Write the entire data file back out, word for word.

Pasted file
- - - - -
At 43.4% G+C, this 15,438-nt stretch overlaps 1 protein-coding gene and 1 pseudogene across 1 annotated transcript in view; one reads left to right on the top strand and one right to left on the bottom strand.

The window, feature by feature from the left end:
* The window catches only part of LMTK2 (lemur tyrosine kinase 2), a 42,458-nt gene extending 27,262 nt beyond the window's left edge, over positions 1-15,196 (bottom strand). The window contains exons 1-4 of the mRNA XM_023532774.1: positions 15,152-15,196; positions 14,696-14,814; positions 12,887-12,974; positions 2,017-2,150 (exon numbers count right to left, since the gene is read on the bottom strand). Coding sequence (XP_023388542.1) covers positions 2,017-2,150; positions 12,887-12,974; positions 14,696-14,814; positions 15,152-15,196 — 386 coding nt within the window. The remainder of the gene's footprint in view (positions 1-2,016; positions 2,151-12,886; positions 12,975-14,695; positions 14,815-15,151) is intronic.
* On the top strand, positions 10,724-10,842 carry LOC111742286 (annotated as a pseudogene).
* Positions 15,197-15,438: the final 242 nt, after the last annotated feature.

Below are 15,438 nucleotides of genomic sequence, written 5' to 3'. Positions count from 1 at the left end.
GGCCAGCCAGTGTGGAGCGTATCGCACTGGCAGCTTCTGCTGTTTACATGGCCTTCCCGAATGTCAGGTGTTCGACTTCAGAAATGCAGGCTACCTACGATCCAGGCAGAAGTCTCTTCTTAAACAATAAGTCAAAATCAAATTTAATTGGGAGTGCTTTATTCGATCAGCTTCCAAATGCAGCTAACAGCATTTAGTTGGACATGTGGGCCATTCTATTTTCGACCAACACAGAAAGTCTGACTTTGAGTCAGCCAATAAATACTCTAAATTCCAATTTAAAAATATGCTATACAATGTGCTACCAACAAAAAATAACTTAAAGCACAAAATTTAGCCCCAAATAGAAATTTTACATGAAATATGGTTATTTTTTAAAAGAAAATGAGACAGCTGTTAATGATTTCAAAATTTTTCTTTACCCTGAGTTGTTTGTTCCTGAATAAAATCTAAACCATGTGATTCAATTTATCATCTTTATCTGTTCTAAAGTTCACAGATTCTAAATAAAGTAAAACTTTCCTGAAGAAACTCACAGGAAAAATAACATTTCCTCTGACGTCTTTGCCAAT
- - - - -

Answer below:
At 43.4% G+C, this 15,438-nt stretch overlaps 1 protein-coding gene and 1 pseudogene across 1 annotated transcript in view; one reads left to right on the top strand and one right to left on the bottom strand.

The window, feature by feature from the left end:
* The window catches only part of LMTK2 (lemur tyrosine kinase 2), a 42,458-nt gene extending 27,262 nt beyond the window's left edge, over positions 1-15,196 (bottom strand). The window contains exons 1-4 of the mRNA XM_023532774.1: positions 15,152-15,196; positions 14,696-14,814; positions 12,887-12,974; positions 2,017-2,150 (exon numbers count right to left, since the gene is read on the bottom strand). Coding sequence (XP_023388542.1) covers positions 2,017-2,150; positions 12,887-12,974; positions 14,696-14,814; positions 15,152-15,196 — 386 coding nt within the window. The remainder of the gene's footprint in view (positions 1-2,016; positions 2,151-12,886; positions 12,975-14,695; positions 14,815-15,151) is intronic.
* On the top strand, positions 10,724-10,842 carry LOC111742286 (annotated as a pseudogene).
* Positions 15,197-15,438: the final 242 nt, after the last annotated feature.

Below are 15,438 nucleotides of genomic sequence, written 5' to 3'. Positions count from 1 at the left end.
GGCCAGCCAGTGTGGAGCGTATCGCACTGGCAGCTTCTGCTGTTTACATGGCCTTCCCGAATGTCAGGTGTTCGACTTCAGAAATGCAGGCTACCTACGATCCAGGCAGAAGTCTCTTCTTAAACAATAAGTCAAAATCAAATTTAATTGGGAGTGCTTTATTCGATCAGCTTCCAAATGCAGCTAACAGCATTTAGTTGGACATGTGGGCCATTCTATTTTCGACCAACACAGAAAGTCTGACTTTGAGTCAGCCAATAAATACTCTAAATTCCAATTTAAAAATATGCTATACAATGTGCTACCAACAAAAAATAACTTAAAGCACAAAATTTAGCCCCAAATAGAAATTTTACATGAAATATGGTTATTTTTTAAAAGAAAATGAGACAGCTGTTAATGATTTCAAAATTTTTCTTTACCCTGAGTTGTTTGTTCCTGAATAAAATCTAAACCATGTGATTCAATTTATCATCTTTATCTGTTCTAAAGTTCACAGATTCTAAATAAAGTAAAACTTTCCTGAAGAAACTCACAGGAAAAATAACATTTCCTCTGACGTCTTTGCCAAT